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The East African : December 23rd 2013
The EastAfrican 42 BUSINESS DECEMBER 21-27,2013 MANAG E R Success comes f≥om a ≥ight f≥ame of mind at the ≥ight time groups — that is, how they gain respect and influence in the eyes of others. We know, for example, that demographics matter: People of the historically dominant race and gender and a respected age (white men over 40 in the Western corporate world) are typically afforded higher status than everyone else. Appearance also plays a role (the tall and the good-looking are favoured over those less genetically blessed), as do personality (confident extroverts win out) and formal rank (the boss is the boss). Thankfully, we also use more S legitimate measures to size up new teammates. These include expertise, competence and commitment. But although educational and professional credentials may testify to these assets, they can be difficult to assess immediately. All these findings suggest that the influence you’ll have on a group is largely predetermined by factors beyond your control. However, through a series of experiments, we have shown that anyone can achieve higher status on a team by temporarily shifting his or her mindset before a first meeting. First impressions matter more than ever, and you can improve the ones you make with a simple five-minute exercise. Proactivity Because you can’t change your demographic characteristics, personality or rank to get ready for a big meeting, our focus is on mindset and behavior. Research tells us there are certain “competence cues,” such as speaking up, taking initiative and expressing confidence, that suggest leadership potential. These proactive behaviours can be good indications that a person has useful expertise, or they might simply reflect deep-seated personality traits such as extroversion and dominance. However, there’s increasing evidence that people can propel themselves into proactivity by temporarily shifting their psychological frame of mind. The avoidance or inhibition system, pushes us to steer clear of threats and adverse outcomes. The approach system, concentrates our attention on achieving positive outcomes, and it’s this latter system that can spark the behaviour that leads to higher status. We studied the effects of trig- gering three approach-based psychological states: promotion focus (defined as a focus on aspirations and goals), happiness and a feeling of power. Previous work by others has shown that all three activate the same left frontal re- ocial scientists have spent decades studying how individuals achieve status within organisational Investment in big data is not key to pe≥fo≥mance COMPANIES ARE investing in data scientists, data warehouses and data analytics software. But many of them don’t have much to show for their efforts. It’s possible they never will. The biggest reason that investments in big data fail to pay off is that most companies don’t do a good job with the information they already have. They don’t know how to manage it, analyse it in ways that enhance their understanding and then make changes in response to new insights. Companies don’t magically develop those competencies just because they’ve invested in high-end analytics tools. They first need to learn how to use the data already embedded in their core operating systems. Over the past three years, we’ve conducted seven case studies and interviewed executives at 51 companies to understand how companies generate business value from data. Those that consistently use data Promotion focussed people behave more proactively in a team. Picture: File COMMENTARY ADAM D. GALINSKY AND GAVIN J. KILDUFF “The temporary mindset that you bring to an initial group meeting can have a lasting impact on your status.” gions of the brain, reduce the stress hormone cortisol and increase optimism and confidence. And these neurological effects lead to behavioural changes: For example, people primed to focus on promotion and happiness offer more ideas in brainstorming and guessing tasks. In our studies, we wanted to know whether these mindsets would make people more proactive in face-to-face group interactions. The effects were clear. People made to feel promotionfocused, powerful or happy before the group task behaved more proactively and achieved significantly higher status than those in other states. For example, in one experiment, 60 per cent of those primed with an approach orientation were described by at least one teammate as the “leader of the group”. Our conclusion: It’s pretty easy to push yourself into the kind of proactivity that marks you appear as a person worthy of respect. An enduring effect We know from previous research that the behavioural changes stemming from a primed mind are fleeting: Duration estimates range from a few minutes to an hour. But our experiments offered evi- dence that the effects can last longer in the context of a newly formed group. This is because team hierarchies not only arise quickly but also produce reinforcing patterns that lock them in. Workers who are initially perceived as valuable and afforded high status on a team continue to be seen that way, even when their contributions are equal to those of others. And the way they are treated leads them to perform at a higher level and protects their elevated position. We confirmed our finding by having participants in two of our studies return 48 hours after their original group interaction and rejoin the same teams to complete two more tasks. They spent 20 minutes together generating an idea for an environmental organisation and five minutes estimating statistics. Once the job was done, participants completed the same proactivity and status rankings as before, and the results were again clear. The people who had been made to feel powerful or happy two days earlier continued to wield more influence over their teammates. Our conclusion: The tempo- rary mindset that you bring to an initial group meeting can have a lasting impact on your status and influence with your teammates. Putting it to work Before you embark on your next group project or have your first interaction with colleagues you don’t know well, try these priming tasks. We’ve found consistent results across all approach orientations — regardless of whether people thought about their aspirations and ambitions, their experiences with power or times they were happy. So pick the mindset that feels most authentic for you. Conventional wisdom says that success comes from having the right attributes, or from being in the right place at the right time. Our research suggests that it is also a matter of being in the right frame of mind at the right time. Adam D. Galinsky is a profes- sor of business at Columbia Business School. Gavin J. Kilduff is an assistant professor of management and organizations at New York University’s Stern School of Business. to guide their decision-making are few and far between. The companies that have what we call a culture of evidence-based decision-making, have all seen improvements in their business performance. Most companies can significantly improve their business performance by focusing on how operating data can inform day-to-day decision-making. Adopting evidencebased decision-making is a difficult cultural shift: Work processes must be redefined, data must be scrubbed and business rules must be established to guide people. The exemplary 51 Number of companies interviewed on generation of business value from data organisations we’ve studied insist on using performance data from just one authorised source. When Ron Williams became the head of operations at Aetna, in 2001, he found that all the divisional heads could show him a spreadsheet with performance data indicating that their divisions had been profitable the previous year — even though Aetna as a whole had recorded a loss of almost $300 million! One of his first initiatives was to mandate a single information system that defined the data everyone would use to measure performance. As IT and business leaders cleaned up the data, management gained a better understanding of costs and profitability. Soon executives were creating new health plans with moretargeted pricing and working their way back to profitability. In 2005 Aetna recorded profits of $1.6 billion. Universal acceptance of one source of truth is the first step in adopting a culture of evidence-based decisionmaking. It’s okay if the data is initially flawed; it takes time for people to learn how to use a single source. But over time companies will want to initiate processes for improving data capture. Jeanne W. Ross is the director of and a principal research scientist at the Centre for Information Systems Research at the Massachusetts Institute of Technology Sloan School of Management. Cynthia M. Beath is a professor emeritus at the University of Texas at Austin.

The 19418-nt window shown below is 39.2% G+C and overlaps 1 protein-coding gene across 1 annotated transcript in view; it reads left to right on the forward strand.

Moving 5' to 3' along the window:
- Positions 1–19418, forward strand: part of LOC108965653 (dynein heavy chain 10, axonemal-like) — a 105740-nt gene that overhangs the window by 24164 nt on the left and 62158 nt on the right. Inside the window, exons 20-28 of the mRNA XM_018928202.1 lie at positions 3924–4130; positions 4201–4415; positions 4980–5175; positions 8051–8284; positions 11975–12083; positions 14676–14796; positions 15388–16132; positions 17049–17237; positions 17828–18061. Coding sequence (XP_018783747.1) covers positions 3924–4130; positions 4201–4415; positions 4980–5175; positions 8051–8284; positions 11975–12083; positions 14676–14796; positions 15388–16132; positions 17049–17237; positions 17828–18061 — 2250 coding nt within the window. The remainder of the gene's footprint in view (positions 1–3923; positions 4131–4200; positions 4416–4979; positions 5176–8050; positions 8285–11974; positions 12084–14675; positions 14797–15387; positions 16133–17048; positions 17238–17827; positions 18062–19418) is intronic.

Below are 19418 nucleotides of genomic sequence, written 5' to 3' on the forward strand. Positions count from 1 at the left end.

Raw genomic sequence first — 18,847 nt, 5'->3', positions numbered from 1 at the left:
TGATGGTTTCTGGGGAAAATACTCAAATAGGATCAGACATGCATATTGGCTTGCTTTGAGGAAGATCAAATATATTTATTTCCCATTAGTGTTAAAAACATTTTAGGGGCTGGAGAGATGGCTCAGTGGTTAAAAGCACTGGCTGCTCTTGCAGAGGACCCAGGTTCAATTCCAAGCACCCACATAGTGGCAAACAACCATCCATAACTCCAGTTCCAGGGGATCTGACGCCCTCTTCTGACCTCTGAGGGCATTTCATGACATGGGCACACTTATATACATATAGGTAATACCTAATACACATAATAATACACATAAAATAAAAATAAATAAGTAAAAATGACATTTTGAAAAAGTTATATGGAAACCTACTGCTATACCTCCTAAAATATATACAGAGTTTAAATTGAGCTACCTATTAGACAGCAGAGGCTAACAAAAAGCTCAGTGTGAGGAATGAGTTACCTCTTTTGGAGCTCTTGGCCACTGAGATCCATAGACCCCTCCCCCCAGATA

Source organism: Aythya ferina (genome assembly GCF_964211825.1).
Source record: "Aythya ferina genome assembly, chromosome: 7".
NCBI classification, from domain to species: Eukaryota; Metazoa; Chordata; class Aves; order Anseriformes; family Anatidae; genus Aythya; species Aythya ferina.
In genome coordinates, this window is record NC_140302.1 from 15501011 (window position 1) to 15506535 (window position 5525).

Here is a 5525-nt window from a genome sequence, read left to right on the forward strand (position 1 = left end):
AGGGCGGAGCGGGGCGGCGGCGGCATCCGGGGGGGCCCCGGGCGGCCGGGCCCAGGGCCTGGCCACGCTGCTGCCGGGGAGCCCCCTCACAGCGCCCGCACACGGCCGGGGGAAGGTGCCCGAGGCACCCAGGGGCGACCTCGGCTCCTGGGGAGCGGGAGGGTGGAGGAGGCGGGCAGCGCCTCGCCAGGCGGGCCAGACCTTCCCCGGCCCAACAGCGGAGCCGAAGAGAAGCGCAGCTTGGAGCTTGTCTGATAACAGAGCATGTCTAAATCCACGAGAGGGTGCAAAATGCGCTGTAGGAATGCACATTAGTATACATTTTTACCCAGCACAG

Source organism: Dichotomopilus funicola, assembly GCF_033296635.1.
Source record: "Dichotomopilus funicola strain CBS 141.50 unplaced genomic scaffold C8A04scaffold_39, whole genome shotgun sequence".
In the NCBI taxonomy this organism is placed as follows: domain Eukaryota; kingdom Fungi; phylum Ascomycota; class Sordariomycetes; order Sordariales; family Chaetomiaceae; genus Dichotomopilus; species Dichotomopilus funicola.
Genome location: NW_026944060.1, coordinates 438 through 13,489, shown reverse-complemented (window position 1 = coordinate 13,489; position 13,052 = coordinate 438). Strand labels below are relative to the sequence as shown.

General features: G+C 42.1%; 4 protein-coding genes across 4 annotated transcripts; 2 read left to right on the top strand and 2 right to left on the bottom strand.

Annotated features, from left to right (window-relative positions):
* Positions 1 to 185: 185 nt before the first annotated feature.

December 16th 2013
December 30th 2013